Ok, for those of you who weren’t taken to my dialect expressed throughout my blog so far, have no fear. I’m going to give you a breather. I’m going to talk like a normal, well-spoken human being for a change, instead of like the Cockney I was brought up to be all those years ago. It was my well-spoken friend’s idea actually. And I thought it was quite brilliant. He’s take on things social media and blogging was that the best spokeswoman (or man) you can be is to basically be yourself. If that is your natural voice then so be it, share it with the rest of the world and see if they can get to know you better that way.
I admire those who take the time and trouble to do this. After all, I know how difficult it can be at times. After all my years living in Cape Town, South Africa, before Patrick and I decided to throw in the towel, pack up our belongings, sell the house and cash in our chips with the new South African Diaspora and return home just like our girls did a while before us, I had still not mastered the Afrikaans language, a unique offshoot from the original language spoken by the Dutch settlers who arrived at the foot of Africa nearly four hundred years ago.
My husband couldn’t speak a word of Afrikaans. He didn’t see the point in trying. I was the laughing stock of my staff meetings whenever I tried to be sociable and mingle by sharing my own version of what the locals call kitchen Afrikaans, a dialect spoken mainly by the Cape’s predominantly Malaya, Khoi and San people, among others, and derogatorily referred to as Cape Coloured. And then, as the country began to transform itself into a full-fledged democracy, the so-called Africans arrived. Now we had Xhosa to contend with.
This is the mother tongue of the great Nelson Mandela who passed away a few years ago. Speaking of great men, have I ever shared some of my feelings on my huge husband, Patrick? No, I thought not. Yes, Patrick is larger than life. He is well over six feet tall. And he has a larger than normal heart which he usually reserves for his three girls; Rachel, Katherine and me. My friends call me Mel for short. The girls call me mom or mum, just like I used to call my own mother who passed away when she was well into her nineties.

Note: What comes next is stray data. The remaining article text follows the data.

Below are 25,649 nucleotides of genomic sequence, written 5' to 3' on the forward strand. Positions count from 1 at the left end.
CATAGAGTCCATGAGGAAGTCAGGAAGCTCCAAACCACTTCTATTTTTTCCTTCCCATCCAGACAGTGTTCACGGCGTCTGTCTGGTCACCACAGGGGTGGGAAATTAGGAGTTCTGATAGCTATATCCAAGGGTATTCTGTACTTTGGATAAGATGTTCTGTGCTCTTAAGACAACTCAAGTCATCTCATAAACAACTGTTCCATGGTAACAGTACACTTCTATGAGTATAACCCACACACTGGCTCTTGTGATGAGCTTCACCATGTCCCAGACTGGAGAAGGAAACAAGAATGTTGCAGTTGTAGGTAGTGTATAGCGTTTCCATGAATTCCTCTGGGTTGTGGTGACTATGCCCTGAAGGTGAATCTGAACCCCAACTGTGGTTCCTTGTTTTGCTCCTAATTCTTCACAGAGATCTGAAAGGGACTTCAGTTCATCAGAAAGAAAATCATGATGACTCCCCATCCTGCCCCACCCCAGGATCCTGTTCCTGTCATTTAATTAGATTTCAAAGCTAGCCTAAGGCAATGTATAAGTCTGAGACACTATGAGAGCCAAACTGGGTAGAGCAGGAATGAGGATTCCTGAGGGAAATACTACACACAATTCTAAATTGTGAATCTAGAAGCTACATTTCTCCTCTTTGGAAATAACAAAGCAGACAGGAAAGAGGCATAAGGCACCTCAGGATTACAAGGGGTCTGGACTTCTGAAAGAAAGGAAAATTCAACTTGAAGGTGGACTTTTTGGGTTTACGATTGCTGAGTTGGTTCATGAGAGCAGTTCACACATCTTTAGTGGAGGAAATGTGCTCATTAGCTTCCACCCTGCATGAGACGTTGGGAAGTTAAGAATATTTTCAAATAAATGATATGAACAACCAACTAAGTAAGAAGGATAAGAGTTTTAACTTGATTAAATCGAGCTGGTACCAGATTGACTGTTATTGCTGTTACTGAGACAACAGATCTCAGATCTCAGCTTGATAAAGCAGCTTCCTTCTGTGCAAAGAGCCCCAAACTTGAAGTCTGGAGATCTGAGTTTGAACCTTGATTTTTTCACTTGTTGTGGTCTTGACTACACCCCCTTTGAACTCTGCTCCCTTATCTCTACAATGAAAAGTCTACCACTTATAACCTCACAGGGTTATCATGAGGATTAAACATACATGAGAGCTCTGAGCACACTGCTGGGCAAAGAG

My full name is Melanie. I suppose, now that I think of it, that is what may have influenced me to take up the offer of working as a care giver in an old age home, not long after we settled into Lancashire life. My old lady was a formidable fighter who braved all the ailments that afflict the frail, especially those who live as long as my mother did. Patrick is an old fashioned chap. You never see us holding hands out in the public eye.
Oh, and try keeping up with him. That would also explain why I was always so out of breath. Me being short and fat and all, this man would always walk with such long, giant strides, as if always expecting me to follow his lead rather than do the gentlemanly thing and slow down for this little old lady. Like I said, my Patrick was not one for expressing his chivalric side to his wife in public. But he would open the door for any strange lady who crossed his path, oh yes.
When we were still quite young, still quite prone to insecure feelings of jealousy every now and then, I would bawl my eyes out sometimes, trying to coax him to treat me in the same way. But the man more than made up for it behind closed doors. And don’t you dare forget this man’s wedding anniversary. You do not want to be the victim of the wrath of his fiery temper. You would not want to, not after all the time and trouble he went through preparing a special day and evening commemorating our life together as husband and wife.
Like all married couples, we had our ups and downs, some downs worse than others, we still do today. Although today, we handle our tiffs a lot better than we used to now that we have matured and mellowed quite nicely. Today, we are secure in the knowledge that we have every intention of seeing our marriage through right to the very end. I’m not sure whether to call myself old-fashioned or just plain madly in love.
Or maybe I’ve just been very lucky. Patrick could have had any girl, if he wanted. But he chose me instead.